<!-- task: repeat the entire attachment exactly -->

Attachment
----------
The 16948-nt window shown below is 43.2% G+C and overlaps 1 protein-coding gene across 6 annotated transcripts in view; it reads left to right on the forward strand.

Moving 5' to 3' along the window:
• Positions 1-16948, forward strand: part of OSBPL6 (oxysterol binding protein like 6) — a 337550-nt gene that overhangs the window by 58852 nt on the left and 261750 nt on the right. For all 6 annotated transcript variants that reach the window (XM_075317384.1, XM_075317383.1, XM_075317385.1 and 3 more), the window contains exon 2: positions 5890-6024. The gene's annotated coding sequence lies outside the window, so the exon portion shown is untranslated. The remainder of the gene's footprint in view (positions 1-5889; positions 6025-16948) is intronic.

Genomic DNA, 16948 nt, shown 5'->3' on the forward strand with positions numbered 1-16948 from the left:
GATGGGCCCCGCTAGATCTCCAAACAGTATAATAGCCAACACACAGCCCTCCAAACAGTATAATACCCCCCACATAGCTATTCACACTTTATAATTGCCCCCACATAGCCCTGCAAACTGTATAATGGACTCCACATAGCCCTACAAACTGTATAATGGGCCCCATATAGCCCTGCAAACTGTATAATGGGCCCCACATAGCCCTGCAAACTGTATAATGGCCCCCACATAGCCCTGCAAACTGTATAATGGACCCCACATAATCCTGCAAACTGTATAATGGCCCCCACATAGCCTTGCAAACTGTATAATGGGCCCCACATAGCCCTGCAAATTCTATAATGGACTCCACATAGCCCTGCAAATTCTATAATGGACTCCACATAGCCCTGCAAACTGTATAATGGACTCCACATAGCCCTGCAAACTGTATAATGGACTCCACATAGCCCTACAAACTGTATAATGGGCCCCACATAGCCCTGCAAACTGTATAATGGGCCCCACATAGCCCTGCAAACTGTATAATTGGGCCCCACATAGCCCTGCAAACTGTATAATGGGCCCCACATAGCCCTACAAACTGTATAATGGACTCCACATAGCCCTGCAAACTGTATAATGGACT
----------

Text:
The 16948-nt window shown below is 43.2% G+C and overlaps 1 protein-coding gene across 6 annotated transcripts in view; it reads left to right on the forward strand.

Moving 5' to 3' along the window:
• Positions 1-16948, forward strand: part of OSBPL6 (oxysterol binding protein like 6) — a 337550-nt gene that overhangs the window by 58852 nt on the left and 261750 nt on the right. For all 6 annotated transcript variants that reach the window (XM_075317384.1, XM_075317383.1, XM_075317385.1 and 3 more), the window contains exon 2: positions 5890-6024. The gene's annotated coding sequence lies outside the window, so the exon portion shown is untranslated. The remainder of the gene's footprint in view (positions 1-5889; positions 6025-16948) is intronic.

Genomic DNA, 16948 nt, shown 5'->3' on the forward strand with positions numbered 1-16948 from the left:
GATGGGCCCCGCTAGATCTCCAAACAGTATAATAGCCAACACACAGCCCTCCAAACAGTATAATACCCCCCACATAGCTATTCACACTTTATAATTGCCCCCACATAGCCCTGCAAACTGTATAATGGACTCCACATAGCCCTACAAACTGTATAATGGGCCCCATATAGCCCTGCAAACTGTATAATGGGCCCCACATAGCCCTGCAAACTGTATAATGGCCCCCACATAGCCCTGCAAACTGTATAATGGACCCCACATAATCCTGCAAACTGTATAATGGCCCCCACATAGCCTTGCAAACTGTATAATGGGCCCCACATAGCCCTGCAAATTCTATAATGGACTCCACATAGCCCTGCAAATTCTATAATGGACTCCACATAGCCCTGCAAACTGTATAATGGACTCCACATAGCCCTGCAAACTGTATAATGGACTCCACATAGCCCTACAAACTGTATAATGGGCCCCACATAGCCCTGCAAACTGTATAATGGGCCCCACATAGCCCTGCAAACTGTATAATTGGGCCCCACATAGCCCTGCAAACTGTATAATGGGCCCCACATAGCCCTACAAACTGTATAATGGACTCCACATAGCCCTGCAAACTGTATAATGGACT